Inside Out Characters: Get to Know Riley and Her Emotions

Inside Out characters

Some of the links in this post are affiliate links. This means we may earn a small commission from links you click on this page at no extra cost to you.

Inside Out was a revelatory film upon its release in 2015. Sure, Pixar has made films to entertain the whole family before, but the film’s ability to take complicated psychological concepts and personify them simultaneously made understanding our own emotions less frightening and easier to understand. It’s a narrative achievement we fully expect to see honored by the new emotions in Inside Out 2. But first, let’s take a look at Pixar’s Inside Out characters—both human and emotion.

Inside Out Emotions

The emotion characters from Inside Out
Image: Disney

Riley goes through quite the transformation in Inside Out. Not only does she have to contend with getting older, and navigating all of the complicated emotional elements that come with the process, but she’s forced to move and start a new life in another state. This shakeup proves to be too much for the eleven-year-old, as the emotions who previously spearheaded her daily life get pushed to the margins, and the emotions that only occasionally took the lead become the driving force behind her actions. These emotions include:


Pixar Joy

Joy is the most recognizable emotion from Inside Out‘s characters because she likes to be front-and-center. She’s peppy and upbeat, obviously living up to her name, but the first film showed that she also had some shortcomings. 

Joy, voiced by Amy Poehler, can get frustrated with those who don’t share her namesake joy, and can therefore be judgemental towards the rest of the emotion characters. She manages to overcome her shortcoming by accepting that she’s just one part of Riley’s emotional makeup, rather than the sole focus.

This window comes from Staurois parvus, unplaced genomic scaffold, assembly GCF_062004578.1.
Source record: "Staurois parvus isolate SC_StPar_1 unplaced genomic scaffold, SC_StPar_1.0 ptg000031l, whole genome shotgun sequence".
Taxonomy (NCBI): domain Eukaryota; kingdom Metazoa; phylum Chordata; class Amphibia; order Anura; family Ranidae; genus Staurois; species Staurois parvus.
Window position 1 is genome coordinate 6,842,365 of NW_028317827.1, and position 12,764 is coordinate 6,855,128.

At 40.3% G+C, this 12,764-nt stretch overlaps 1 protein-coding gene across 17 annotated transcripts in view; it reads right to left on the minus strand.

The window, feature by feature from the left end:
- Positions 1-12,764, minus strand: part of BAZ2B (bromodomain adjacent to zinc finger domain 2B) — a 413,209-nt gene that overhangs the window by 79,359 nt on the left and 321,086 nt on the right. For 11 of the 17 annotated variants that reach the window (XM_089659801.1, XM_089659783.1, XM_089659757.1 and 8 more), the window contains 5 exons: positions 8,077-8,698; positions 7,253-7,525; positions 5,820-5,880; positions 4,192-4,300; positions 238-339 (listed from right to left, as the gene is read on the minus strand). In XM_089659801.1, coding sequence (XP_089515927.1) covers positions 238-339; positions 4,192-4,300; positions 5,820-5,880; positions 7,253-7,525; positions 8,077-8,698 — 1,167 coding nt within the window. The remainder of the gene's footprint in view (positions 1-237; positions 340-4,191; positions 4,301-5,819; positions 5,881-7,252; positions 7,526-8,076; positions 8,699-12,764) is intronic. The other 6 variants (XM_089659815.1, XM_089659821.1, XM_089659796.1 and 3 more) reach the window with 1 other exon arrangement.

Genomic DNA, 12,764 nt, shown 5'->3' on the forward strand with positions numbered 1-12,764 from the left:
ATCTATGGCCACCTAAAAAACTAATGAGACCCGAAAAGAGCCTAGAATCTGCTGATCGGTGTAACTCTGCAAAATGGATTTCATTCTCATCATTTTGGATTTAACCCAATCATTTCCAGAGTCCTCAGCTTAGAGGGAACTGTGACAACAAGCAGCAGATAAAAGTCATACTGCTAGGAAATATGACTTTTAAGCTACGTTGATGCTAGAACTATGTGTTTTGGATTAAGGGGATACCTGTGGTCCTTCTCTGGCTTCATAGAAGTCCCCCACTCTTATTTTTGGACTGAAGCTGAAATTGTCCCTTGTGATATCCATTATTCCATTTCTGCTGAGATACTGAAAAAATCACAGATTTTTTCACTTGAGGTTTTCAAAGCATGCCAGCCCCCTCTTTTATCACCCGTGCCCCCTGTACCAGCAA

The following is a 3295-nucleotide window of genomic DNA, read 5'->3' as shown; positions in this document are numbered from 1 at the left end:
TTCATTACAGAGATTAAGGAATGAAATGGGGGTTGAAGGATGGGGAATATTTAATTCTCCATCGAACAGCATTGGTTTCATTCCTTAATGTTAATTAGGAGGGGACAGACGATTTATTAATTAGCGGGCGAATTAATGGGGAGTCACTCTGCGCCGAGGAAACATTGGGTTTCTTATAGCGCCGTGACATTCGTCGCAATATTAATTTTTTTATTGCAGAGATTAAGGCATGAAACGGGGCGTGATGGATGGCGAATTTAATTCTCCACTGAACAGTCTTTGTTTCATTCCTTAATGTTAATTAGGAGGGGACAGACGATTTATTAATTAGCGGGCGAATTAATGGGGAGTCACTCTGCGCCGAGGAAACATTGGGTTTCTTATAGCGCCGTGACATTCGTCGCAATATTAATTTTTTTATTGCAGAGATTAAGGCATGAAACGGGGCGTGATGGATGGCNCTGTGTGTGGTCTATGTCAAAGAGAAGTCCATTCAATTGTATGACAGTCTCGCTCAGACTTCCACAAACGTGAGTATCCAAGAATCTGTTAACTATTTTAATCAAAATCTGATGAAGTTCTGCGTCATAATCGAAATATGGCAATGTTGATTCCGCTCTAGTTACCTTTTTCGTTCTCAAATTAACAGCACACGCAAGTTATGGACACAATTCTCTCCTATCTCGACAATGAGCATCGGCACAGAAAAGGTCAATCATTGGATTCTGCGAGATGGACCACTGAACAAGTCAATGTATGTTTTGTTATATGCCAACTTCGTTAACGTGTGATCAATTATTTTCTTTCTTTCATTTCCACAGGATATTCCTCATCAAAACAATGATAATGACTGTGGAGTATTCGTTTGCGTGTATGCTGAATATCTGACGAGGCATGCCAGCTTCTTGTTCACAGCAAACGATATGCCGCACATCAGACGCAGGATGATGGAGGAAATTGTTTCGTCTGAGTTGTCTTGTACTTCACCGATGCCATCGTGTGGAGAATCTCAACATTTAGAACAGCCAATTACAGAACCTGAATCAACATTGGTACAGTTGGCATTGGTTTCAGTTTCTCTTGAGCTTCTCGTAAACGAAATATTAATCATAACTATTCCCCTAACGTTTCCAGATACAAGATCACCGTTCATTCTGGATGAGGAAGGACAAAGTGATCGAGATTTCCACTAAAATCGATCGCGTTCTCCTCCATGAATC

Pixar Sadness

Sadness, voiced by Phyllis Smith, is the yin to Joy’s yang. She represents all the feelings of pain brought on by the challenges of new transitions that Riley encounters in the film, and as a result, experiences constant pushback from Joy. The thing that Sadness and Joy come to realize over the course of the film, however, is that both of them are crucial to making Riley a well-balanced person.

Sadness also undergoes a transformation of sorts in how she’s perceived by the audience. We’re made to gravitate towards Joy at the onset of the film, but the more we come to learn about Sadness’ role in Riley’s life (and each of our own lives), the more we come to realize how crucial and necessary she really is.


Inside Out Fear

Fear was the comic relief in the first Inside Out. He was hopelessly uncertain of his surroundings, and was reluctant to make any major decisions for fear of making a mistake. Once more, however, Fear (voiced by Bill Hader in the first film, Tony Hale in the second), discovered how to factor into Riley’s life in a meaningful and ultimately beneficial way.

Fear rattling off a laundry list of concerns Riley may have sums up his character pretty succinctly. He’s equally as terrified of legitimately deadly things most people never encounter, like quicksand and spontaneous combustion, as he is of harmless everyday scares, like getting called on by the teacher. Useful for survival, but sometimes a deterrent.


Inside Out Anger

Anger is exactly what you’d imagine him to be: explosive, irrational, and impulsive. He’s everything we try to repress when making decisions based on reason, but he can also be useful when we’ve been slighted, and need to vent out frustrations. Anger, voiced magnificently by Lewis Black, is not going to be pleased with the teenage Riley when he realizes there’s a new crew added to her roster of emotions.

Those who watched the first Inside Out will recall the reveal that Anger gained access to a slew of curse words when Riley turned 12, which came near the final scene and proved to be one of the most unexpected (and hilarious) moments in the entire film.